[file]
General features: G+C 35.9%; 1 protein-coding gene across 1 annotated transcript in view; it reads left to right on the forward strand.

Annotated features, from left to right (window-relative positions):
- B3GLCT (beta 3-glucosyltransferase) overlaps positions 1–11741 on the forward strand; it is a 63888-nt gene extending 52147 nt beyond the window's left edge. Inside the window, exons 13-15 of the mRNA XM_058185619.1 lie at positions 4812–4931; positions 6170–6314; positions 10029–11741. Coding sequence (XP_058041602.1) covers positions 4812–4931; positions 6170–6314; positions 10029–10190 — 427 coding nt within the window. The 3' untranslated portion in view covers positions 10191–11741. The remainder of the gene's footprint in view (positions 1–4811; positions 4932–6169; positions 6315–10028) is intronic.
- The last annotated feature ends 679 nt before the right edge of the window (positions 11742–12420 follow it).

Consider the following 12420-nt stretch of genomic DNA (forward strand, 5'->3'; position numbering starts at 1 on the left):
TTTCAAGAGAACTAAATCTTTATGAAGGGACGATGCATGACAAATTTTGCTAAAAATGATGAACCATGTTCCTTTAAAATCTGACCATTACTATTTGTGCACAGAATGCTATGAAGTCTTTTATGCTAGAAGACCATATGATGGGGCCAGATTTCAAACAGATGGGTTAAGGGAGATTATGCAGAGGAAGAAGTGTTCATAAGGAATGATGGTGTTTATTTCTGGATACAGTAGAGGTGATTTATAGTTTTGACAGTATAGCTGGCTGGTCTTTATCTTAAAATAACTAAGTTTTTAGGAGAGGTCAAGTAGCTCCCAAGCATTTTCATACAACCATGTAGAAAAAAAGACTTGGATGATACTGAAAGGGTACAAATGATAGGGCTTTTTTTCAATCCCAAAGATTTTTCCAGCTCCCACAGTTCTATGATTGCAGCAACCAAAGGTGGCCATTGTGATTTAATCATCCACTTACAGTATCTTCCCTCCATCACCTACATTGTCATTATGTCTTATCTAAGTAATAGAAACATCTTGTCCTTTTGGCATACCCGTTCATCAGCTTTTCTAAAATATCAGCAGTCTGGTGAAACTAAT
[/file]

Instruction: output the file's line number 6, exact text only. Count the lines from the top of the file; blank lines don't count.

TTTCAAGAGAACTAAATCTTTATGAAGGGACGATGCATGACAAATTTTGCTAAAAATGATGAACCATGTTCCTTTAAAATCTGACCATTACTATTTGTGCACAGAATGCTATGAAGTCTTTTATGCTAGAAGACCATATGATGGGGCCAGATTTCAAACAGATGGGTTAAGGGAGATTATGCAGAGGAAGAAGTGTTCATAAGGAATGATGGTGTTTATTTCTGGATACAGTAGAGGTGATTTATAGTTTTGACAGTATAGCTGGCTGGTCTTTATCTTAAAATAACTAAGTTTTTAGGAGAGGTCAAGTAGCTCCCAAGCATTTTCATACAACCATGTAGAAAAAAAGACTTGGATGATACTGAAAGGGTACAAATGATAGGGCTTTTTTTCAATCCCAAAGATTTTTCCAGCTCCCACAGTTCTATGATTGCAGCAACCAAAGGTGGCCATTGTGATTTAATCATCCACTTACAGTATCTTCCCTCCATCACCTACATTGTCATTATGTCTTATCTAAGTAATAGAAACATCTTGTCCTTTTGGCATACCCGTTCATCAGCTTTTCTAAAATATCAGCAGTCTGGTGAAACTAAT